SPRINGFIELD, Ore. - Springfield Plywood and Veneer employees are out of a job but say they have their quick thinking and a properly executed evacuation plan to thank for their lives after a fire tore through the plant Thursday.
"As soon as I saw the fire on top of the dryer I knew it was going to be a bad one, so i told all my guys we had to get out of the building," said Douglas Soy.
Employees showed up Friday at the Swanson Group mill to see the wreckage and talk about the experience they faced evacuating the mill. A security guard at the site said it was like attending a funeral Friday as employees paid their respects to the mill.
"You just get out to the nearest exit you can as fast as you can without running or getting hurt," Soy said. "It was pretty fast, so everyone was running. There was no walking out yesterday."
Tom DeHaven has worked in the wood products industry for 43 years, 23 of them at the mill in Springfield.
He said this is the moment they all prepare for.
"Safety is always a high priority, and that's one thing why we have primary and secondary evacuation zones," he said. "They did an outstanding job of getting everyone out. I was really pleased to hear everyone got out OK."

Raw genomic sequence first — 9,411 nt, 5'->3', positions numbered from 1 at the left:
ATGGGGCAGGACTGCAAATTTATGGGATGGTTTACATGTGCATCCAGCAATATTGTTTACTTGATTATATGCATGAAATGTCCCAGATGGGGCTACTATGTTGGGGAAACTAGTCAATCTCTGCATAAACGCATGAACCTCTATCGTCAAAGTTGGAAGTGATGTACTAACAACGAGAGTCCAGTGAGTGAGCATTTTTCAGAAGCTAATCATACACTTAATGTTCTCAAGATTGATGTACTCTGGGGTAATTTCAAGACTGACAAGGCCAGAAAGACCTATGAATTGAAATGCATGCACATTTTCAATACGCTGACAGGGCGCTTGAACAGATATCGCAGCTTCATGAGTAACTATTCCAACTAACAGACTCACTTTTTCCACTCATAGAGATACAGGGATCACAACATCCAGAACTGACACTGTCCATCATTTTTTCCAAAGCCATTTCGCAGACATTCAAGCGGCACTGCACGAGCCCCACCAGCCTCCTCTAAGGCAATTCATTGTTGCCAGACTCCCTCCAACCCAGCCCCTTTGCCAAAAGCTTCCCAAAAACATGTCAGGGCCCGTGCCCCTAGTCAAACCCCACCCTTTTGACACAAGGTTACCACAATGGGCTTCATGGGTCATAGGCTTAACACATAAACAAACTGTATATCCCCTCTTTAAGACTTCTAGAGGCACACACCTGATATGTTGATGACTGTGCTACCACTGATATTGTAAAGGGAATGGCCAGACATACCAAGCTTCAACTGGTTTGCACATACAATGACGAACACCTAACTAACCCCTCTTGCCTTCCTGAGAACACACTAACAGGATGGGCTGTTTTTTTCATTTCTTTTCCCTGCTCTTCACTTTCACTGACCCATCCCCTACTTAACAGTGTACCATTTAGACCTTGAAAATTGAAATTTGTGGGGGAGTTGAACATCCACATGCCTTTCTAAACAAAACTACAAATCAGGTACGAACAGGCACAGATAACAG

Some employees said the timing couldn't have been worse. One family bought a home just last month and are now without money to pay the mortgage.
For others, the fire may just be the end of the road for their careers.
"This may be the last place I work because I'm 60," DeHaven said. "I don't know if I'll ever be able to get another job, especially one that paid as much as this one."
Help for employees
The 250 plywood plant employees are out of a job, but state and local agencies are looking for ways to help.
"This is the first time in a long time that we've had an entire mill, a place of employment, completely wiped out," said Dan Egan, the Chamber of Commerce director.
Egan put out an email SOS on Friday to other mill owners.
"Maybe there's some opportunity for those folks who have no job today and might not have a job for quite some time to be picked up locally by the industry," he said.
State employment staff in Eugene said some millworkers have already dropped in to start the paperwork for unemployment.
WorkSource Lane said they're organizing a meeting for next week to reach out to workers and help them know their options.